Australia has produced strong economic data for the June quarter, but the future doesn’t look as solid, warns Morningstar.
Gross domestic product grew 0.5 per cent in the June quarter, and 3.3 per cent year-on-year, but Morningstar said this was “unrepresentatively strong” and warned the environment may not be as supportive of corporate performance as it appears.
“The latest evidence points in various directions but generally agrees on some recent slowdown,” the company said.
Morningstar cited the Australian Industry Group’s most recent sector indexes, which “all took an unexpected and marked turn for the worse in August” and fell to levels consistent with contractions in activity.
“Respondents’ comments suggested that there was no single factor behind the simultaneous setbacks, but nonetheless, there seems to have been a surprise and simultaneous weakening of activity across manufacturing, services, and construction, which is a troubling development,” Morningstar said.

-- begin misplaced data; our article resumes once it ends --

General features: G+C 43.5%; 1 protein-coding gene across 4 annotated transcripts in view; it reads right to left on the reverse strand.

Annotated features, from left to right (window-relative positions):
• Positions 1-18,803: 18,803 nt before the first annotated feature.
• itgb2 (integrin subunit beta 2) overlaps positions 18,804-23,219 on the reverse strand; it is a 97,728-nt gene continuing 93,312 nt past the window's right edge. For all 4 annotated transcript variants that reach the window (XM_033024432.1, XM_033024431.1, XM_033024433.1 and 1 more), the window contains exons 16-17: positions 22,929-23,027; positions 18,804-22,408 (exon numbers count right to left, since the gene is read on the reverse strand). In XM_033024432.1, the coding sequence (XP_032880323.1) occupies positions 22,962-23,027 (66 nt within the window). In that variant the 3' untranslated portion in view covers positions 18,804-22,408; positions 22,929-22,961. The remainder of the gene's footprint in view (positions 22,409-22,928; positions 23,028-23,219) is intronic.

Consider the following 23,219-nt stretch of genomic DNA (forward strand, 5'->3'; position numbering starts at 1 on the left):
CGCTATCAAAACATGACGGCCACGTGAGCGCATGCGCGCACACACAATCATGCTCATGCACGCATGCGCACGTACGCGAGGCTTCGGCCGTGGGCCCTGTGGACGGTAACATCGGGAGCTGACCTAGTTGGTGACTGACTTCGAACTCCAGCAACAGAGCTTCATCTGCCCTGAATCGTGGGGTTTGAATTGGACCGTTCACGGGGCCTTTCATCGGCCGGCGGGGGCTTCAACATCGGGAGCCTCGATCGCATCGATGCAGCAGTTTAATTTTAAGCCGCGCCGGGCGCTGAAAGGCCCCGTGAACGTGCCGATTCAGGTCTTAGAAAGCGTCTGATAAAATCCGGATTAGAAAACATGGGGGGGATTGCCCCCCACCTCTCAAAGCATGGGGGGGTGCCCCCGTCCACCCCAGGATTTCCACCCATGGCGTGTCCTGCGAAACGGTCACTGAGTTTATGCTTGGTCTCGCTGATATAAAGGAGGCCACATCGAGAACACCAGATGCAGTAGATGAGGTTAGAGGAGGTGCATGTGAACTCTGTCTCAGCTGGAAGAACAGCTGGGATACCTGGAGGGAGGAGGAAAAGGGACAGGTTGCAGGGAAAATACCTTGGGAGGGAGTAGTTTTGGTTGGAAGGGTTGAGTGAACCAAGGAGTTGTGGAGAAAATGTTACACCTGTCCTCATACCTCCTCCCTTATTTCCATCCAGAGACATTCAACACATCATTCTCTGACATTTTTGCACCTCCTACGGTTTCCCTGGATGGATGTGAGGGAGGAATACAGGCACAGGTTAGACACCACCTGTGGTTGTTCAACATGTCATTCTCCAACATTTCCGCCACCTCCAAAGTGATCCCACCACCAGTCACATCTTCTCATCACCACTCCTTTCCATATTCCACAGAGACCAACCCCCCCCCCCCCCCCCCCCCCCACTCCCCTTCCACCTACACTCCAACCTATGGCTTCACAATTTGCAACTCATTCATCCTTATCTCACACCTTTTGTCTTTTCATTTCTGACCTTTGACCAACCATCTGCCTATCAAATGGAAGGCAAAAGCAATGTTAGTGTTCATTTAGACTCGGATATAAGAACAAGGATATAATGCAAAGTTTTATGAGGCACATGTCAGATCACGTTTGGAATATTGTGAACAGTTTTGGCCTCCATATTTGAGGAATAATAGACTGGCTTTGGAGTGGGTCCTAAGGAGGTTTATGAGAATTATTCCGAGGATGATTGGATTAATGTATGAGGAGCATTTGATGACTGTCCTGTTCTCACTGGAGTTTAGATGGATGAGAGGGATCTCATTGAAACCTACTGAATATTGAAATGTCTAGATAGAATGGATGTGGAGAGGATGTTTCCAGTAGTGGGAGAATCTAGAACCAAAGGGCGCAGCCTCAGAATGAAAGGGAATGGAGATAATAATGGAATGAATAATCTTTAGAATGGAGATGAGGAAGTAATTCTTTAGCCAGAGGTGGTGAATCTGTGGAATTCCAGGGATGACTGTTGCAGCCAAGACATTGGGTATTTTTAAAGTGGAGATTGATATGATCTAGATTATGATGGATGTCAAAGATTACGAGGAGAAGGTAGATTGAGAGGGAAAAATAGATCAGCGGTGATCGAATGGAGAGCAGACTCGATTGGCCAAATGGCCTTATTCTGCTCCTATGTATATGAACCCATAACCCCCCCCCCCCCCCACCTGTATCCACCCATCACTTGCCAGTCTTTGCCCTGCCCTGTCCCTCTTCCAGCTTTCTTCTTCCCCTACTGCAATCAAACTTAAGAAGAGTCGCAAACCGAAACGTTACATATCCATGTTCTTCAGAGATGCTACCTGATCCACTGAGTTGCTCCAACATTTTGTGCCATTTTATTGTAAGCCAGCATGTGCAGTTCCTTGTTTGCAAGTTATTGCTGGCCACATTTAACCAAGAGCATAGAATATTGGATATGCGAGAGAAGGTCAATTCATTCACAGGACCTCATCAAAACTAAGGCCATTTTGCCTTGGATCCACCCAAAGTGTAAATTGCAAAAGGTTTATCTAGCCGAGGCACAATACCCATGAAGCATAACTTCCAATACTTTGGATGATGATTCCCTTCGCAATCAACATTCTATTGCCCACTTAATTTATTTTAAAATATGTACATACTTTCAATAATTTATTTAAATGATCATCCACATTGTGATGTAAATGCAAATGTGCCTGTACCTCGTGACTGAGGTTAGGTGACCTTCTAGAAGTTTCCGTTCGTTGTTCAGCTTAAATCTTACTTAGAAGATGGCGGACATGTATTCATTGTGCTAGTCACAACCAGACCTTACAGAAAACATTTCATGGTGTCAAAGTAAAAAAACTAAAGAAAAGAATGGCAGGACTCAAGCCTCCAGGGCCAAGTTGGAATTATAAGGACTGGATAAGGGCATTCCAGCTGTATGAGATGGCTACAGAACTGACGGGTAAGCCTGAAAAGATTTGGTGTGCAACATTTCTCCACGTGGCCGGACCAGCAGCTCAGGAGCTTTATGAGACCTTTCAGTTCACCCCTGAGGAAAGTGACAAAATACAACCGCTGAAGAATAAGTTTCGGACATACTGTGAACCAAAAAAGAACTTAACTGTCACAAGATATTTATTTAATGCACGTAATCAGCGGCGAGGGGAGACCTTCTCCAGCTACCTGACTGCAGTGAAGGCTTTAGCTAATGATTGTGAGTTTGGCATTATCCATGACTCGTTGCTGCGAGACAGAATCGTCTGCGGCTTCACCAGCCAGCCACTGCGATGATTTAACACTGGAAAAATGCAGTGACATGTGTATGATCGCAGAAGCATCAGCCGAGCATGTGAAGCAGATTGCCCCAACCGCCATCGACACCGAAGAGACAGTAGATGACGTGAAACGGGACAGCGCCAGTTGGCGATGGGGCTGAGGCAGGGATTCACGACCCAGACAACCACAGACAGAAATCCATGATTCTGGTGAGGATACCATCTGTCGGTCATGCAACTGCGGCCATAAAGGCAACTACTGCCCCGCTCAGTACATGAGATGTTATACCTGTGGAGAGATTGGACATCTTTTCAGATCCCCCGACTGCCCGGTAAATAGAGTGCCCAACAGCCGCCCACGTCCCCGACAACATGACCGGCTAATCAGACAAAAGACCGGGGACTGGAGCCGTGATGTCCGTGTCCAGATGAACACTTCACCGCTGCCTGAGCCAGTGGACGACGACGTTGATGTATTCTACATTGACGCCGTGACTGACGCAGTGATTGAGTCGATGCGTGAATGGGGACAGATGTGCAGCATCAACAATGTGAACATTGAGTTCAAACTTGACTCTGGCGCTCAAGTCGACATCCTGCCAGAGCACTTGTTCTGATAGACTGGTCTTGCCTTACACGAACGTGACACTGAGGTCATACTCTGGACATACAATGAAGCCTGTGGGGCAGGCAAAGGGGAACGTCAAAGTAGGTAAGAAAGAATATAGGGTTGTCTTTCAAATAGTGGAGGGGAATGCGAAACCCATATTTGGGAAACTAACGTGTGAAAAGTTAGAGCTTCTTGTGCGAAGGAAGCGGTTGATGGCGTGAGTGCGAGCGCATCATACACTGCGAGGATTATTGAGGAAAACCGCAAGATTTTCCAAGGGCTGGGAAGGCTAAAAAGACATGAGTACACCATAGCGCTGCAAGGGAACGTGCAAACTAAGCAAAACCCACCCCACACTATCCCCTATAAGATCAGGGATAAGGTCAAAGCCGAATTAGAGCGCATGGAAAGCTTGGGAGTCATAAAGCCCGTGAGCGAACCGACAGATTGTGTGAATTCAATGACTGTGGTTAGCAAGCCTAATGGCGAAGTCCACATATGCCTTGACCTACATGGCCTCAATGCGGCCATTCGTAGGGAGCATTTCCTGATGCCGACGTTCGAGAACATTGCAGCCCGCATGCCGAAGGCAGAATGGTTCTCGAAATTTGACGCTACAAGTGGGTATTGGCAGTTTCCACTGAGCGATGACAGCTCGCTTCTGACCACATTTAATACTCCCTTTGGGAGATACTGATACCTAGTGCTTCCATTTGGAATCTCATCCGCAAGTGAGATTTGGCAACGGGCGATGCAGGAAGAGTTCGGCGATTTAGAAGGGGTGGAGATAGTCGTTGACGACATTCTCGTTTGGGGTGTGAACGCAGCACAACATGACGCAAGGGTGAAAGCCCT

The NAB monthly business survey for August was not quite as bearish, suggesting uneven but sustained improvement in Australia’s non-mining sectors, but Morningstar noted even NAB felt “the ground might be weakening underfoot”.
Morningstar said current share price valuations were in line with “expectations of high profit growth”, and investors were likely to be disappointed given the current price-to-earnings ratio on the S&P/ASX 200 index is 16.7 times earnings, which Morningstar added is “somewhat expensive”.
“Overall, the macroeconomic outlook does not look like one that will generate strong growth in corporate profits,” they said.